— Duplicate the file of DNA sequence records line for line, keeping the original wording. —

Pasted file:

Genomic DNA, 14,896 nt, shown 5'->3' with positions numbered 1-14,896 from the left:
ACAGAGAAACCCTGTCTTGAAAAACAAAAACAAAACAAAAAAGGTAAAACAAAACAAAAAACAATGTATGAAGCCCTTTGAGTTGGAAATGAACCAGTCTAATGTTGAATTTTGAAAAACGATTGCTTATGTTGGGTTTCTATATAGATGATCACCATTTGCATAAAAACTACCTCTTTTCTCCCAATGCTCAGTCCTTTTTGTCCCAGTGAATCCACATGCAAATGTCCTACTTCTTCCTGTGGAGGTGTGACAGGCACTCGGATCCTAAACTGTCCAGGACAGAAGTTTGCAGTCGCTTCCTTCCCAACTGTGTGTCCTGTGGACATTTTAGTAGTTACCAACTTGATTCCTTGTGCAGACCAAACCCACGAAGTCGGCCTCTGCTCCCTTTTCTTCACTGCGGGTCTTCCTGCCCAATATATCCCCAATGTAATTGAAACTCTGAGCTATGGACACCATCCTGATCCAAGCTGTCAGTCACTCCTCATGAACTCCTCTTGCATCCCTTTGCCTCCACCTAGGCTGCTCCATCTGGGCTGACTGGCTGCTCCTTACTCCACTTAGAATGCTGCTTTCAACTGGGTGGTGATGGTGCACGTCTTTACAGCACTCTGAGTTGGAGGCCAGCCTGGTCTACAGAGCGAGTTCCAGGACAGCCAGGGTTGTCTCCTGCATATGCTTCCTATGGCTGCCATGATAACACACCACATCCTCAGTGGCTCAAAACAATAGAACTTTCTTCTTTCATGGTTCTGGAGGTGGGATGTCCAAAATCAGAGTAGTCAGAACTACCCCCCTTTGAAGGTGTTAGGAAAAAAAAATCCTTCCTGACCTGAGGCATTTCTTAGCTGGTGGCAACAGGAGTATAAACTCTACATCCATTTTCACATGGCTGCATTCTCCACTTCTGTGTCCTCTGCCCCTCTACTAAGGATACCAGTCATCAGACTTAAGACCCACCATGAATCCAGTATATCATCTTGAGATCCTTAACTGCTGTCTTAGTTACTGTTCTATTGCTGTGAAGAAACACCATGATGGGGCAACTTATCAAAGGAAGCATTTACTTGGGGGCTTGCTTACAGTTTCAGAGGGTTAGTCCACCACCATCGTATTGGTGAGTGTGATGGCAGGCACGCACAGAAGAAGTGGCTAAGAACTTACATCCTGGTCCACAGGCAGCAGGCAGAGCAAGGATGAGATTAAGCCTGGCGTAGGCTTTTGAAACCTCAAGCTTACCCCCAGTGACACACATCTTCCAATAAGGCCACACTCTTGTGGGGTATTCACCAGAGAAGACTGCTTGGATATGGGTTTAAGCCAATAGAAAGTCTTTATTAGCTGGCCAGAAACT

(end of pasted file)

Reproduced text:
Genomic DNA, 14,896 nt, shown 5'->3' with positions numbered 1-14,896 from the left:
ACAGAGAAACCCTGTCTTGAAAAACAAAAACAAAACAAAAAAGGTAAAACAAAACAAAAAACAATGTATGAAGCCCTTTGAGTTGGAAATGAACCAGTCTAATGTTGAATTTTGAAAAACGATTGCTTATGTTGGGTTTCTATATAGATGATCACCATTTGCATAAAAACTACCTCTTTTCTCCCAATGCTCAGTCCTTTTTGTCCCAGTGAATCCACATGCAAATGTCCTACTTCTTCCTGTGGAGGTGTGACAGGCACTCGGATCCTAAACTGTCCAGGACAGAAGTTTGCAGTCGCTTCCTTCCCAACTGTGTGTCCTGTGGACATTTTAGTAGTTACCAACTTGATTCCTTGTGCAGACCAAACCCACGAAGTCGGCCTCTGCTCCCTTTTCTTCACTGCGGGTCTTCCTGCCCAATATATCCCCAATGTAATTGAAACTCTGAGCTATGGACACCATCCTGATCCAAGCTGTCAGTCACTCCTCATGAACTCCTCTTGCATCCCTTTGCCTCCACCTAGGCTGCTCCATCTGGGCTGACTGGCTGCTCCTTACTCCACTTAGAATGCTGCTTTCAACTGGGTGGTGATGGTGCACGTCTTTACAGCACTCTGAGTTGGAGGCCAGCCTGGTCTACAGAGCGAGTTCCAGGACAGCCAGGGTTGTCTCCTGCATATGCTTCCTATGGCTGCCATGATAACACACCACATCCTCAGTGGCTCAAAACAATAGAACTTTCTTCTTTCATGGTTCTGGAGGTGGGATGTCCAAAATCAGAGTAGTCAGAACTACCCCCCTTTGAAGGTGTTAGGAAAAAAAAATCCTTCCTGACCTGAGGCATTTCTTAGCTGGTGGCAACAGGAGTATAAACTCTACATCCATTTTCACATGGCTGCATTCTCCACTTCTGTGTCCTCTGCCCCTCTACTAAGGATACCAGTCATCAGACTTAAGACCCACCATGAATCCAGTATATCATCTTGAGATCCTTAACTGCTGTCTTAGTTACTGTTCTATTGCTGTGAAGAAACACCATGATGGGGCAACTTATCAAAGGAAGCATTTACTTGGGGGCTTGCTTACAGTTTCAGAGGGTTAGTCCACCACCATCGTATTGGTGAGTGTGATGGCAGGCACGCACAGAAGAAGTGGCTAAGAACTTACATCCTGGTCCACAGGCAGCAGGCAGAGCAAGGATGAGATTAAGCCTGGCGTAGGCTTTTGAAACCTCAAGCTTACCCCCAGTGACACACATCTTCCAATAAGGCCACACTCTTGTGGGGTATTCACCAGAGAAGACTGCTTGGATATGGGTTTAAGCCAATAGAAAGTCTTTATTAGCTGGCCAGAAACT